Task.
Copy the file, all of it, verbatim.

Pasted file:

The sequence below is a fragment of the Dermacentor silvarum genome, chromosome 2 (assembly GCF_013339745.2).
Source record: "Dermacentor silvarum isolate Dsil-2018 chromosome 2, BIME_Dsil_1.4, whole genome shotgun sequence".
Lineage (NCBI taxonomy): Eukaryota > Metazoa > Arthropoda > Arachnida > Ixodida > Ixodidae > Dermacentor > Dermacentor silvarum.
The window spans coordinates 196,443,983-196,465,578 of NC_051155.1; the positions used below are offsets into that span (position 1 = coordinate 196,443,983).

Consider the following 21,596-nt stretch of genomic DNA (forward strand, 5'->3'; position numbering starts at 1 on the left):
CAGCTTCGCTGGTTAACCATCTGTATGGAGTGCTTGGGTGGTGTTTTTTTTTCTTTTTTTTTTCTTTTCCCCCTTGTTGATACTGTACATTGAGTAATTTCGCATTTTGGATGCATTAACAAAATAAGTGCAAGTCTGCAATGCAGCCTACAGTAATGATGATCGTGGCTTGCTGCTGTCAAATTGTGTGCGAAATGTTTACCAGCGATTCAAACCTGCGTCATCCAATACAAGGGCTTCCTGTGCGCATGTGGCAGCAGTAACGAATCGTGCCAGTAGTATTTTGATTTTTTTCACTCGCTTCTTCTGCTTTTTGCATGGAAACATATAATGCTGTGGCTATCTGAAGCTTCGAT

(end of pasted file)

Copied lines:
The sequence below is a fragment of the Dermacentor silvarum genome, chromosome 2 (assembly GCF_013339745.2).
Source record: "Dermacentor silvarum isolate Dsil-2018 chromosome 2, BIME_Dsil_1.4, whole genome shotgun sequence".
Lineage (NCBI taxonomy): Eukaryota > Metazoa > Arthropoda > Arachnida > Ixodida > Ixodidae > Dermacentor > Dermacentor silvarum.
The window spans coordinates 196,443,983-196,465,578 of NC_051155.1; the positions used below are offsets into that span (position 1 = coordinate 196,443,983).

Consider the following 21,596-nt stretch of genomic DNA (forward strand, 5'->3'; position numbering starts at 1 on the left):
CAGCTTCGCTGGTTAACCATCTGTATGGAGTGCTTGGGTGGTGTTTTTTTTTCTTTTTTTTTTCTTTTCCCCCTTGTTGATACTGTACATTGAGTAATTTCGCATTTTGGATGCATTAACAAAATAAGTGCAAGTCTGCAATGCAGCCTACAGTAATGATGATCGTGGCTTGCTGCTGTCAAATTGTGTGCGAAATGTTTACCAGCGATTCAAACCTGCGTCATCCAATACAAGGGCTTCCTGTGCGCATGTGGCAGCAGTAACGAATCGTGCCAGTAGTATTTTGATTTTTTTCACTCGCTTCTTCTGCTTTTTGCATGGAAACATATAATGCTGTGGCTATCTGAAGCTTCGAT